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Humanitarian Aftershocks in Haiti

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This Tuesday, the sixth anniversary of the earthquake in Haiti came and went with little fanfare.

On the one hand, this could be a sign of moving on. As Gina Athena Ulysse has powerfully demonstrated, Haiti needs new narratives. Maybe the earthquake story has run its course, in the foreign memory at least.

On the other hand, what is the story?

Last year, to mark the fifth, dozens of foreign journalists were on the scene. Last year, also on the 12th, Parliament’s terms expired, leaving President Martelly to rule by decree and newly-minted Prime Minister Evans Paul to run the government. The political story displaced a sober analysis of the impact of the aid response, while policies to close camps at all costs displaced people a second (or third) time.

This year, the political crisis has become the story, with the anniversary only a footnote and analysis of foreign aid almost nonexistent.

Six years ago the world wept with Haiti, and along with our tears came one of the most generous humanitarian responses in history. Private individuals contributed $3.06 billion, and governments and other official sources pledged $13 billion. By itself, the U.S. Red Cross received half a billion in private donations.

The sixteen-billion dollar question often posed is, where did the money go? Journalists have made valiant efforts to come up with answers: in addition to local radio and print outlets animating a spirited conversation here in Haiti, Ayiti Kale Je conducted dozens of investigative pieces. Jonathan Katz published a scathing account of the ineptitude of the foreign aid response. Justin Elliot and Laura Sullivan’s exposé of the Red Cross led to a Congressional inquiry. CEPR’s blog, Haiti: Relief and Reconstruction Watch details statistics of failures and manipulation of foreign aid, particularly USAID and its “Beltway Bandits.” Across the pond, Haiti Support Group kept the conversation alive in the U.K. and Europe.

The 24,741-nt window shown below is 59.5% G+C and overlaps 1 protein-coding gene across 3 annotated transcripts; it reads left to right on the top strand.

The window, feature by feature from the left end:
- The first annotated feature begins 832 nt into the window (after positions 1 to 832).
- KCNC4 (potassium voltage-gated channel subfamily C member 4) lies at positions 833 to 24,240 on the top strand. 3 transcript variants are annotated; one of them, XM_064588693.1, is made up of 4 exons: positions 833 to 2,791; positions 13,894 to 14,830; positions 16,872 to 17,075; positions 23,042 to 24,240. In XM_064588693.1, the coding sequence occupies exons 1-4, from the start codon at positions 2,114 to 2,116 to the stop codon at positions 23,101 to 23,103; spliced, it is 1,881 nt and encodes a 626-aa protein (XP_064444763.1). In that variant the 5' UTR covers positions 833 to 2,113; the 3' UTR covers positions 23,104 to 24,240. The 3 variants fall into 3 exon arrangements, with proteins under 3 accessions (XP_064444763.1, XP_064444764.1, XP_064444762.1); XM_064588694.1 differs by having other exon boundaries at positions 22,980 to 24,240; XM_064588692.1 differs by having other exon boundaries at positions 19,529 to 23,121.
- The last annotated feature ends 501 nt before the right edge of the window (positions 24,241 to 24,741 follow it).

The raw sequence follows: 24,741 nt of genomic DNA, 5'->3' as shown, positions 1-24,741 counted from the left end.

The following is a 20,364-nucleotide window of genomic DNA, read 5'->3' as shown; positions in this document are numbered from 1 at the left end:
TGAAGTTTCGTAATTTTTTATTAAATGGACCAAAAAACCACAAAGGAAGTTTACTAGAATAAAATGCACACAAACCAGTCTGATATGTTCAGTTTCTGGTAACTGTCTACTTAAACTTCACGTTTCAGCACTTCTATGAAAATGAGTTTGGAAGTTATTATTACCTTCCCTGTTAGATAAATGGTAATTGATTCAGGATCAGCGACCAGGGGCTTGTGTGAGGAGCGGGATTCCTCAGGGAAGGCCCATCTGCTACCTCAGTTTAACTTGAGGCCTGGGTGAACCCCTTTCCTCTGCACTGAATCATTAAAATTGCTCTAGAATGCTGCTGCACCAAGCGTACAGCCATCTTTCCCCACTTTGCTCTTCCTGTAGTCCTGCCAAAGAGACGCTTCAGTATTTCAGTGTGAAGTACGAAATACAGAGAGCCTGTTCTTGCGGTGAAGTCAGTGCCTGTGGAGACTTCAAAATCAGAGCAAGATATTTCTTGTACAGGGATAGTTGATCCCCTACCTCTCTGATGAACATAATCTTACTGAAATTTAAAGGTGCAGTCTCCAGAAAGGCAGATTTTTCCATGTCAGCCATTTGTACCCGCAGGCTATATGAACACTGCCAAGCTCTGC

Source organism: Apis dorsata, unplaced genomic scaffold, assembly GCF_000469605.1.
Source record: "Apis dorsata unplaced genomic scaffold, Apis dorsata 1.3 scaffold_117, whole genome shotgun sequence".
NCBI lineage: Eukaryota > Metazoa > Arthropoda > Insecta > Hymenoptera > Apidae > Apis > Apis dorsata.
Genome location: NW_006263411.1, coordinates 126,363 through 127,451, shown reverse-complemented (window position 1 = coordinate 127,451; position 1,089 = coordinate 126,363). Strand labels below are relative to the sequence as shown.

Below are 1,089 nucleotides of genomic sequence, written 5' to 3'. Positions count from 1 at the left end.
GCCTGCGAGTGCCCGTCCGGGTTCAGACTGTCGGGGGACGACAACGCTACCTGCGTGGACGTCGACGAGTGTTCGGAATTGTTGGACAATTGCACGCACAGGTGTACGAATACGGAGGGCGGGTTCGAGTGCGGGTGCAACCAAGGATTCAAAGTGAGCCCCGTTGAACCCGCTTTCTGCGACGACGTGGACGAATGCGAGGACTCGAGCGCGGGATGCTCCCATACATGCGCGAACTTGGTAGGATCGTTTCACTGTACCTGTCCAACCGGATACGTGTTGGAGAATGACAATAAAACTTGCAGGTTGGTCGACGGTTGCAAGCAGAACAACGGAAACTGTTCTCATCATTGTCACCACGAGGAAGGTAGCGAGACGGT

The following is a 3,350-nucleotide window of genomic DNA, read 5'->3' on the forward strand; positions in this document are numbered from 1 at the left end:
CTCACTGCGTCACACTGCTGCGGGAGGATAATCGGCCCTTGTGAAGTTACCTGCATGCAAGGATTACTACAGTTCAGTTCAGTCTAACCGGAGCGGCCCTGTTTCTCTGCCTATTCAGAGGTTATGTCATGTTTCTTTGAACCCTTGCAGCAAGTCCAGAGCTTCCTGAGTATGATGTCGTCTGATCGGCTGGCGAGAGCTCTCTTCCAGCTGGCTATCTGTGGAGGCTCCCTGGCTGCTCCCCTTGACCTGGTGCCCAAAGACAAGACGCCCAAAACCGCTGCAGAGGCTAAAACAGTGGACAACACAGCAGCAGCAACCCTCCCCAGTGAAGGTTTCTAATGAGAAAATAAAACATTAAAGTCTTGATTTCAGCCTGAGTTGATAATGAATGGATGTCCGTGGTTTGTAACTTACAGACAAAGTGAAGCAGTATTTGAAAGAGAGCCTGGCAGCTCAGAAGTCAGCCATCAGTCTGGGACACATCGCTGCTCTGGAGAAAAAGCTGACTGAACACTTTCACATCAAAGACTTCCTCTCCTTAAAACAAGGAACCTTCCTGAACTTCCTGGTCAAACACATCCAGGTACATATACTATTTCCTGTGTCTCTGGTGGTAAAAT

Despite these efforts, the answers are often unclear.

What is clear to the majority of Haitian people is that the money didn’t go to them. Assuming that all pledges materialized, were sent to Haiti, and were distributed to every person there regardless of impact from the earthquake, it would have totaled $1,600 per individual, $8,000 for a household of five.

An honest answer must acknowledge that indeed some progress was made: roads are being repaired or asphalted. Government buildings such as the Cour de Cassasion (“Supreme Court”) and the l’Hôpital de l’Université d’État d’Haïti (the State University of Haiti, or “General Hospital”) are starting to come up.

But these little signs of progress pale in comparison not only to the funds received, but to the need.

To put it quickly, Haiti was not “Built Back Better” as UN Special Envoy Bill Clinton promised it would. This cheerful slogan accompanied “Humanitarianism 2.0” – new ways of doing business, with local people and government in the driver’s seat, “lessons learned” from the 2004 tsunami.

Another of Bill Clinton’s slogans happened also to be the leitmotif of the Martelly administration: “Haiti Is Open for Business.” In addition to the business of spending billions of aid dollars, the postquake reconstruction was the pretext for a boon in foreign investment: new industrial park in Caracol, high-end tourism in Île-a-Vache, not to mention advances in gold prospecting.

The all-too-evident failures quickly led to a “blame game.” The first reflex was to blame the Haitian government and people. Commentators like Pat Robertson and the New York Times also pointed to Haitian culture.

Some of the coverage pointed the finger at foreign aid agencies, including NGOs. The shock and outrage was very real but it often led to ad hominem attacks against individual people and agencies, preventing us from seeing failures within the system itself.